.... I'm about 3/5ths of the way through Life, the 'assisted' autobiography of one of my favourite guitar men, Keef...
...it certainly isn't one of the better-written books to have come my way, but I find it pretty much unputdownable!
I felt the same way at that stage. As a social history of life in Britain amongst bright working class post-war kids (eg me'n'Keef) it's absolutely spot-on. Blues music had a significance for us that it's hard, nowadays, to convey. Unfortunately the remaining 40% of the book is progressively far less interesting, getting increasingly solipsistic (often irritatingly so) as his wealth drags him as far from "normality" as addiction did: only very boringly so.
Even more OT: I was told about the "Redlands" gathering a couple of days prior to the famous bust as I grew up in the area and had a friend who was connected with a member of the Stones road crew. Consequently I'm not surprised that the Forces of Darkness were aware of it. I also attended some of the trial in Chichester and...
But back to the other Dream Time.
I can heartily recommend "The Cave Painters: Probing the Mysteries of the World's First Artists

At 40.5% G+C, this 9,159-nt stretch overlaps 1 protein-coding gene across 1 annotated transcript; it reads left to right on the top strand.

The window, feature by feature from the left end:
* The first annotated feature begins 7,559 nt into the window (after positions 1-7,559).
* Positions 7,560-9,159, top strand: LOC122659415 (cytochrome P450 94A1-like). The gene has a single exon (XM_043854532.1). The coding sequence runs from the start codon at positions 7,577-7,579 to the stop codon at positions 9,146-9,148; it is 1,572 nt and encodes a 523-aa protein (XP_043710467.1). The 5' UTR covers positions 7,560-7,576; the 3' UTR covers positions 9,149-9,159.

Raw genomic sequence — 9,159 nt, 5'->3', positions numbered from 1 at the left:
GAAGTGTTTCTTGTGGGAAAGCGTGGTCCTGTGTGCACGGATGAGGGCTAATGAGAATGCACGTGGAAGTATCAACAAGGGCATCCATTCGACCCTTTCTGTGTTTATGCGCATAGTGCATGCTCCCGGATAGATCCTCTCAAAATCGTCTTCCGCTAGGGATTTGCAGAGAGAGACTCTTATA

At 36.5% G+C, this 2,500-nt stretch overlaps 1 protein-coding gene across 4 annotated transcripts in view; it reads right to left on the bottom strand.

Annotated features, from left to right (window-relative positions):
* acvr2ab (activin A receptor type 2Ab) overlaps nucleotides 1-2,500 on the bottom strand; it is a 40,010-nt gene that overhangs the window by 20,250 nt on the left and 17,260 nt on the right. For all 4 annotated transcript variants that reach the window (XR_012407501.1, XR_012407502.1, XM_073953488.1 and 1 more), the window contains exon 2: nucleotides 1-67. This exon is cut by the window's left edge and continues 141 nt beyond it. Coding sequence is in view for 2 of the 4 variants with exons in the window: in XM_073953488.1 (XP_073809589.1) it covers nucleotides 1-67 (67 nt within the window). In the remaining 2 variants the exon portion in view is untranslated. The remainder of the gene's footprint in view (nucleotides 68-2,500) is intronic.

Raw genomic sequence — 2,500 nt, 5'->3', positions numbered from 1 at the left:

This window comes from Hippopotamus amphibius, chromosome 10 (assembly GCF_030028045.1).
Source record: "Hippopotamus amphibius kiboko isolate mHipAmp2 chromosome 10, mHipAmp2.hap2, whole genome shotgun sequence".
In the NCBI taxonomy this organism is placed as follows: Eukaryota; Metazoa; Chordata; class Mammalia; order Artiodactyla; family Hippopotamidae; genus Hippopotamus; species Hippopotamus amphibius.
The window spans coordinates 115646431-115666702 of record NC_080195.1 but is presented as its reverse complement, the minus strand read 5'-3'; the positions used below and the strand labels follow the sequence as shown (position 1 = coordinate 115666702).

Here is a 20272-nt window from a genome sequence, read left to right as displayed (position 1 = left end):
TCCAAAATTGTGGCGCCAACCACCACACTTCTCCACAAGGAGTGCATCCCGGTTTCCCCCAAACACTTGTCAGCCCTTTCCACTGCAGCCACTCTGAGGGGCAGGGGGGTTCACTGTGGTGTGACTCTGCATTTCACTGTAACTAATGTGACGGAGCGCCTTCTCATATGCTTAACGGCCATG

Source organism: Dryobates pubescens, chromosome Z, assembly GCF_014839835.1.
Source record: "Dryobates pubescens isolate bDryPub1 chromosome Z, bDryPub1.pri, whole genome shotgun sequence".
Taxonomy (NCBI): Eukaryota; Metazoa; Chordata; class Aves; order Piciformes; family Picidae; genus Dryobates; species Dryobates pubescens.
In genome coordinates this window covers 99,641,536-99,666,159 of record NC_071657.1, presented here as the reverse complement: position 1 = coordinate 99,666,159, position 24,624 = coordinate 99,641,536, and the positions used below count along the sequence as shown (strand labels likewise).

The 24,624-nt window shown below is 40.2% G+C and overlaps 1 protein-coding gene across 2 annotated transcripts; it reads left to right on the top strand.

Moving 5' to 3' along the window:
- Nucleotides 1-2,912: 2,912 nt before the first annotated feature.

Gregory Curti, with the proviso that it's the only book on this subject I've read and that it's about European cave art rather than Australasian. A truly mysterious subject. At one point in the book he says that the style of the paintings created at Lascaux (as best I recall) remained absolutely constant for over 20,000 years. Ultimately, whilst there have been numerous academic theories, no one really has a clue what these incredibly beautiful and accomplished paintings were actually about or the reason for their creation in a location that never saw daylight. In that respect, given that Aboriginal culture has persisted - just about - up to the present day and has been intensively studied, we probably know more about the ancestral Aboriginals' world view than we do that of our own ancestors.
Some more of these pix wouldn't hurt!